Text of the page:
As a guide, you should expect it to take four to six weeks to recover from runner’s knee. However, every case of runner’s knee (patellofemoral pain syndrome) is unique. Some runners may recover more quickly, while others take longer to heal.
Let’s take a look at some factors and common questions that will dictate how quickly you can expect to recover from runner’s knee…
How long should you rest from running when you have runner’s knee?
Realistically, the answer to this question is always specific to the individual runner. Your physiotherapist will be able to give you a proper answer.
Some patients may need to rest completely from running for a period of time, while others may only need to reduce their running volume, to reduce loading on the knee sufficiently to allow symptoms to settle.
It all depends on how severe (how much does it hurt) and irritable (for how long does it hurt after aggravation) your patellofemoral pain symptoms are.
On average, if symptoms are both severe and irritable, a period of 4-6 weeks rest from running (or reduction of training load) is usually sufficient to allow other treatments such as exercise-based rehab to have an effect before you can consider increasing your running again.
When Does Runner’s Knee Require Surgery?
Runners suffering from patellofemoral pain rarely require surgery. Usually, a full recovery can be made with non-invasive treatment.
That’s not to say that there isn’t a place for surgery, but it should, without doubt, be the last resort when all other options have been exhausted, outside of a few key situations…
For example, if your knee is popping, locking or even giving-way, then it could be that you have a loose body or unstable cartilage defect, for which surgery is often the only option, but trust me when I say these instances are rare.
Outside of this, surgical procedures for typical kneecap pain do not outperform conservative care in clinical trials and quality knee surgeons will usually leave well alone and make a referral to a physiotherapist for treatment.
Will Runner’s Knee get worse if you continue to run through the pain?
Your pain may get worse in response to activity in the short term, but that doesn’t mean that your knee actually is getting worse.
Let me explain…
Remember that cartilage change is often unrelated to pain, and that either way, cartilage change as a result of activity takes months and years, not weeks!
It’s certainly sensible to look to get patellofemoral pain under control as quickly as possible, but do not despair if you have an event that you absolutely have to run, you can consider doing so if your pain is tolerable.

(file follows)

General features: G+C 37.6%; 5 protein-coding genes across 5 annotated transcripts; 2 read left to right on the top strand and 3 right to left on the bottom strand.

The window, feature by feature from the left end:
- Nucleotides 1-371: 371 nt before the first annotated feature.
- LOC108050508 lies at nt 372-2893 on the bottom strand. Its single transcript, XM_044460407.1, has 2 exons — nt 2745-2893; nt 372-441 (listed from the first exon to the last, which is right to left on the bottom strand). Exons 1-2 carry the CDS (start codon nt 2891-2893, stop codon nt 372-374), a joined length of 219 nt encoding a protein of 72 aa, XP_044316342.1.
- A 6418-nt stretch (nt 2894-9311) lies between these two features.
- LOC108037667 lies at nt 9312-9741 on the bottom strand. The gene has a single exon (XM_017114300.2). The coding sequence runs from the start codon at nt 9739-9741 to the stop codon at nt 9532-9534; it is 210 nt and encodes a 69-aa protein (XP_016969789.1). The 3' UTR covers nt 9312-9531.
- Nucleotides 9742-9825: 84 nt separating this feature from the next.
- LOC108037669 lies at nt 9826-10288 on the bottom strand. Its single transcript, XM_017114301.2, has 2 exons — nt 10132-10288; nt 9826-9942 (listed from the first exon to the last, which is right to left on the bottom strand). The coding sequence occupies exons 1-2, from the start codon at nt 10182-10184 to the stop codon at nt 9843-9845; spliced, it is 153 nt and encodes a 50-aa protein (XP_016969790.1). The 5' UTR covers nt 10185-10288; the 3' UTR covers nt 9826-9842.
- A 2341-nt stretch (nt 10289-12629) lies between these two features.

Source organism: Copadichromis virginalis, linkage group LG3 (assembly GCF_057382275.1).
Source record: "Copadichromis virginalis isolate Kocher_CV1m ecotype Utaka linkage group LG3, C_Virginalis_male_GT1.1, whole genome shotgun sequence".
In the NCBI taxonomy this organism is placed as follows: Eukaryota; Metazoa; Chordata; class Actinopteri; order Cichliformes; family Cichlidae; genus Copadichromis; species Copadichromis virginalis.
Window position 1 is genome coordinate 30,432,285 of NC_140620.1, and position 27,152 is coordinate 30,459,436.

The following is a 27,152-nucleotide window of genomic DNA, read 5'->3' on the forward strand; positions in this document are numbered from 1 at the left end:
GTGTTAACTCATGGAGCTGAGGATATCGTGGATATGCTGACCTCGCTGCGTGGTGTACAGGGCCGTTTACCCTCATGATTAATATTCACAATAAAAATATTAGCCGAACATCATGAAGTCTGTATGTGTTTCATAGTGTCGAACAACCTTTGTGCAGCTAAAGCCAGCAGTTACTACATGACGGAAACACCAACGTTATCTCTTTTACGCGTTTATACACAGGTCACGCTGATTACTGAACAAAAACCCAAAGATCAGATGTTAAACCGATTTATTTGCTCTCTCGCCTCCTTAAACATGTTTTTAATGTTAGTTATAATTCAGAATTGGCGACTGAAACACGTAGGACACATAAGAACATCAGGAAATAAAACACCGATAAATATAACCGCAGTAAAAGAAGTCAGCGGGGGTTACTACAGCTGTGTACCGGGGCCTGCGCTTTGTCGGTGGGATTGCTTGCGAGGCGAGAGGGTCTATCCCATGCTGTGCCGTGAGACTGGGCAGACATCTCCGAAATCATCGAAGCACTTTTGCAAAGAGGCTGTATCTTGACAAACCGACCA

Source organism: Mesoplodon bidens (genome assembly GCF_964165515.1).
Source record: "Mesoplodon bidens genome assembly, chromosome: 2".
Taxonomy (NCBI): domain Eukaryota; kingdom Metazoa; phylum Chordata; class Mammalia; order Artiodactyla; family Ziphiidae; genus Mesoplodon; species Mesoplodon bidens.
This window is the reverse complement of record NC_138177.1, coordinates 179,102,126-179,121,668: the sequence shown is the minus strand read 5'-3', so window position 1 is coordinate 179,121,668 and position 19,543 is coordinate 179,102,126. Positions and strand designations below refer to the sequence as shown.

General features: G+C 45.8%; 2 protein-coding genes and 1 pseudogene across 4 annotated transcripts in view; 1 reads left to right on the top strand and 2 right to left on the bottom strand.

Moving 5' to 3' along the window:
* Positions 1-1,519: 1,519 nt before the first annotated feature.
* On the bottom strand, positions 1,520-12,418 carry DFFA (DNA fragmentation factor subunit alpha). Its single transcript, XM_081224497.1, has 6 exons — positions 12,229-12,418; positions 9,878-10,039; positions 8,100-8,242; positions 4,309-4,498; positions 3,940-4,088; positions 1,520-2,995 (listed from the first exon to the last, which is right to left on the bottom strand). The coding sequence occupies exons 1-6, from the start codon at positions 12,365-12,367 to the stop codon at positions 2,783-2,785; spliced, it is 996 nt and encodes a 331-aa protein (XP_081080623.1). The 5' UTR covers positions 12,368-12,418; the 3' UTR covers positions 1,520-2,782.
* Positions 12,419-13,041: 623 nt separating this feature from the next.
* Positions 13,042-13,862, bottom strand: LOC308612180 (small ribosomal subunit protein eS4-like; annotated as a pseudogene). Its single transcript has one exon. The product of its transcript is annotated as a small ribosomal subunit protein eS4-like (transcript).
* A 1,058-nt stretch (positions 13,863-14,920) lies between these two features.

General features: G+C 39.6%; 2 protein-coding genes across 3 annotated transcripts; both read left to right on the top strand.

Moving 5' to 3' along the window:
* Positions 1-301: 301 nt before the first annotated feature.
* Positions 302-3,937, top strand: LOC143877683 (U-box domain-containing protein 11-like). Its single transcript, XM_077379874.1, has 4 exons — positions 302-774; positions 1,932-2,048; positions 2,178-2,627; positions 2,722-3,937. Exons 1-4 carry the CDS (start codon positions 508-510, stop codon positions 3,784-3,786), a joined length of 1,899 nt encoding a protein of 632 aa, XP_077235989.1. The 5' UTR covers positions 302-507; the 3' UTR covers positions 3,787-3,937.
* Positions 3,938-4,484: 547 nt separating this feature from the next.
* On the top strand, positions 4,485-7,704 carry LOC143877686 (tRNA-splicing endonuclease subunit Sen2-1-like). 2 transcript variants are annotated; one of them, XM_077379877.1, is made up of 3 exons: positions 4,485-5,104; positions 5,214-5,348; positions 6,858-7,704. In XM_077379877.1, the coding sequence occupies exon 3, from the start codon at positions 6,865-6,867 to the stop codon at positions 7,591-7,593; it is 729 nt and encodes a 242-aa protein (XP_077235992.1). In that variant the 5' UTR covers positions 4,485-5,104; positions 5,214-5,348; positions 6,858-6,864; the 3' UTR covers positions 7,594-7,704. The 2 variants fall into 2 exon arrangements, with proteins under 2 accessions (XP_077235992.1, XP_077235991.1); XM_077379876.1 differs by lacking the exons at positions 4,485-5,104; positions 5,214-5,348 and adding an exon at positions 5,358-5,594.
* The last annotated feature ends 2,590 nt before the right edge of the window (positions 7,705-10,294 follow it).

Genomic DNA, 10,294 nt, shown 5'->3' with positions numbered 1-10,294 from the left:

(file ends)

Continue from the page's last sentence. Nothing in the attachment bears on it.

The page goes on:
What can you do to promote recovery from Runner’s Knee?
There are two priorities I have when encouraging an injured runner to take steps to help themselves recover from patellofemoral pain more quickly.
1. Reduce Loading on the Injured Knee
Consider resting from running, or simply reducing your running volume. Training management is key and usually essential to get your pain under control.
I’ve previously written about the importance of load management in treating (and preventing) runner’s knee. You can find the article here, and learn more about training errors to should try to avoid!
If nothing else, try reducing the duration of your runs but consider increasing how often you run if you are desperate to maintain your weekly mileage ahead of an event.
2. Build Strength Around the Injured Knee
Increase your muscular strength and endurance. Key muscle groups such as the quadriceps and glutes are usually a main focus of a runner’s knee rehab programme, but don’t forget to strengthen your hamstrings and adductors.
Here’s an example of a simple runner’s knee rehab routine.
Pain Relief for Runner’s Knee
If you need pain relief, go and get it.
This doesn’t have to mean medication; kneecap taping techniques and foot orthoses (shoe inserts) can often be very effective for runners with kneecap pain. If you’re considering shoe inserts, I would suggest seeking the advice of a podiatrist.
Change Your Running Technique to Cure Runner’s Knee
Consider changing the way that you run. This isn’t straightforward, but if your symptoms are related to your running form, this may be something you need to change.
Many runners will benefit from increasing their step rate (cadence). You can find more information about this here: Gait Re-training for Runner’s Knee – Patellofemoral Pain & Running Form
I hope this quick guide helps you in your recovery, and gives you a realistic idea of how long it will take to recover from runner’s knee.
If you have any questions, feel free to let me know in the comments below…